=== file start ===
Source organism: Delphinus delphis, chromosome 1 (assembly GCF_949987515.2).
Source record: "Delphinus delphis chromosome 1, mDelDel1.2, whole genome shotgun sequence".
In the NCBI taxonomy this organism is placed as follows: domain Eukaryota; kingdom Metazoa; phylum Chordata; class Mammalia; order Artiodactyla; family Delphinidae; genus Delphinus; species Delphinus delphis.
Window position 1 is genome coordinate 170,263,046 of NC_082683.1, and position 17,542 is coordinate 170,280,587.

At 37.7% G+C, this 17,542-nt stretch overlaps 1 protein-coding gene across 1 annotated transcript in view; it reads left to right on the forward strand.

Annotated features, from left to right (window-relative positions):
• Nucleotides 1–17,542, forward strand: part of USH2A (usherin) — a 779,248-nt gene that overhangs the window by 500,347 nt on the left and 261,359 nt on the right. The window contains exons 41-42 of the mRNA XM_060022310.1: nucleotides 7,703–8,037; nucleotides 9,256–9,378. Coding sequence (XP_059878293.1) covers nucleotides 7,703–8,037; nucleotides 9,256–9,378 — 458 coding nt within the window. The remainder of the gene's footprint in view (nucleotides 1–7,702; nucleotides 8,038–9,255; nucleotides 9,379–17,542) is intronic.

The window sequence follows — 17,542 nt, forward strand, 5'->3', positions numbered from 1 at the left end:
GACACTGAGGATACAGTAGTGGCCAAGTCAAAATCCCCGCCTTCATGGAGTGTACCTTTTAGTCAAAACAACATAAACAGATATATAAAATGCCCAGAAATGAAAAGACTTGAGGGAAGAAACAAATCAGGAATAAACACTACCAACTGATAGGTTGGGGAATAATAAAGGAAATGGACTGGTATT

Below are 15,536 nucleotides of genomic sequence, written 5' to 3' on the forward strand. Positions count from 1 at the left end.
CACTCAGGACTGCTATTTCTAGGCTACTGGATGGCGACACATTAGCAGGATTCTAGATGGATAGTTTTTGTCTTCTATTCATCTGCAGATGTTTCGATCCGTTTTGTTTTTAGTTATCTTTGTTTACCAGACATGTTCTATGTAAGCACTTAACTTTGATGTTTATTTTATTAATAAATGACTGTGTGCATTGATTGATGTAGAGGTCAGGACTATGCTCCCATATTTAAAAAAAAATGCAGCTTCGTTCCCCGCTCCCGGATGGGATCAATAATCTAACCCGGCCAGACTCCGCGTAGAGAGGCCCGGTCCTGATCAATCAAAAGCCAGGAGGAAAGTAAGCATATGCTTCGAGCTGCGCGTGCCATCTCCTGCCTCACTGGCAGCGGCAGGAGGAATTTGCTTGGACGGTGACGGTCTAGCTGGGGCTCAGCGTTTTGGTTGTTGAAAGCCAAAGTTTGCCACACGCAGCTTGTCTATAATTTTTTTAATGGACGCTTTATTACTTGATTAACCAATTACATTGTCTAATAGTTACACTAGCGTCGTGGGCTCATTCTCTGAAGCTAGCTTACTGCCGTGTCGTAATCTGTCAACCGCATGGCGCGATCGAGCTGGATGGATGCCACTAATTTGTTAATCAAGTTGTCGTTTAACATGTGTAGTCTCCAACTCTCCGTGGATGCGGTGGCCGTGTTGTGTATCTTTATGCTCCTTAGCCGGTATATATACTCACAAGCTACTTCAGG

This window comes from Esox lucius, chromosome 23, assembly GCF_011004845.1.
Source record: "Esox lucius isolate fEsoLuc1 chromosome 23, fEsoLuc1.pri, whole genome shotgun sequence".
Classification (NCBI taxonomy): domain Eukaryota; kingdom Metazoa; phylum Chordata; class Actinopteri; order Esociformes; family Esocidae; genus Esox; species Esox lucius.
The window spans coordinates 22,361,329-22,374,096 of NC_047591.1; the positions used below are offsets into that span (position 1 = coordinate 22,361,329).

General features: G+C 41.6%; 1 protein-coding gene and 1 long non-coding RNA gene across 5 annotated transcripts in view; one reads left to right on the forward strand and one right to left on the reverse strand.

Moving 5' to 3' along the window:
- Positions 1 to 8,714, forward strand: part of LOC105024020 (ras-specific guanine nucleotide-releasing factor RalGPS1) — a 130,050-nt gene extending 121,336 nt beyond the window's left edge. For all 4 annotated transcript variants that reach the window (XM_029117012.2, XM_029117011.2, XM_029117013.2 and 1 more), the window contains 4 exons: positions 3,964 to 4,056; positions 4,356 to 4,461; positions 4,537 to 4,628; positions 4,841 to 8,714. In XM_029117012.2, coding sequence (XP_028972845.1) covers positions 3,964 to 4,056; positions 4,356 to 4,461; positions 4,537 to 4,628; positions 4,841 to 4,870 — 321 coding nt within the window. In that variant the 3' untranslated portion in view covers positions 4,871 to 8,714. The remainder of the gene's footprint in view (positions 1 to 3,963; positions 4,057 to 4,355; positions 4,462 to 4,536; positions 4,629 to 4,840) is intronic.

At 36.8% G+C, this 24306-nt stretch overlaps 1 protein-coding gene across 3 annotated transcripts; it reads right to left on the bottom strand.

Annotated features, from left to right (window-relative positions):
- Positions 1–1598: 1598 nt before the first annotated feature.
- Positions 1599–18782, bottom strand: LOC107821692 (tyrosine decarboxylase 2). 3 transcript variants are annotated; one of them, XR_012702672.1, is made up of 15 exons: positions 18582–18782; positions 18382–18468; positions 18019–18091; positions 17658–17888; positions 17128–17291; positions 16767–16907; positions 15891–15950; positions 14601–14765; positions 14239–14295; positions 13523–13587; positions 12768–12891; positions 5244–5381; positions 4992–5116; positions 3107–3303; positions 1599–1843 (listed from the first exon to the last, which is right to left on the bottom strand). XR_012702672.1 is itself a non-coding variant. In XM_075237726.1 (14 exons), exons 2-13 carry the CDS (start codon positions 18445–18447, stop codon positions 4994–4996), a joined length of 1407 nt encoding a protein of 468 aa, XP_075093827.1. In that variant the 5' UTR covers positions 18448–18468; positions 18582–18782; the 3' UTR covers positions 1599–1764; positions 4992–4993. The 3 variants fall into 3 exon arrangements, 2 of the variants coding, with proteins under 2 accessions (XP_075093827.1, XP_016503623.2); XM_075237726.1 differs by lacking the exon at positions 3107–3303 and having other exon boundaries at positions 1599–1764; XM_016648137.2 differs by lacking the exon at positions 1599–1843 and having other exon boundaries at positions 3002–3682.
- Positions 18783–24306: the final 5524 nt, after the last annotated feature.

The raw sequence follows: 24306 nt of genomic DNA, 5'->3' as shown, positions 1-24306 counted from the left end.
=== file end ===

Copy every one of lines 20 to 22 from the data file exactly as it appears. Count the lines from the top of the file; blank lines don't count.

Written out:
Annotated features, from left to right (window-relative positions):
- Positions 1–1598: 1598 nt before the first annotated feature.
- Positions 1599–18782, bottom strand: LOC107821692 (tyrosine decarboxylase 2). 3 transcript variants are annotated; one of them, XR_012702672.1, is made up of 15 exons: positions 18582–18782; positions 18382–18468; positions 18019–18091; positions 17658–17888; positions 17128–17291; positions 16767–16907; positions 15891–15950; positions 14601–14765; positions 14239–14295; positions 13523–13587; positions 12768–12891; positions 5244–5381; positions 4992–5116; positions 3107–3303; positions 1599–1843 (listed from the first exon to the last, which is right to left on the bottom strand). XR_012702672.1 is itself a non-coding variant. In XM_075237726.1 (14 exons), exons 2-13 carry the CDS (start codon positions 18445–18447, stop codon positions 4994–4996), a joined length of 1407 nt encoding a protein of 468 aa, XP_075093827.1. In that variant the 5' UTR covers positions 18448–18468; positions 18582–18782; the 3' UTR covers positions 1599–1764; positions 4992–4993. The 3 variants fall into 3 exon arrangements, 2 of the variants coding, with proteins under 2 accessions (XP_075093827.1, XP_016503623.2); XM_075237726.1 differs by lacking the exon at positions 3107–3303 and having other exon boundaries at positions 1599–1764; XM_016648137.2 differs by lacking the exon at positions 1599–1843 and having other exon boundaries at positions 3002–3682.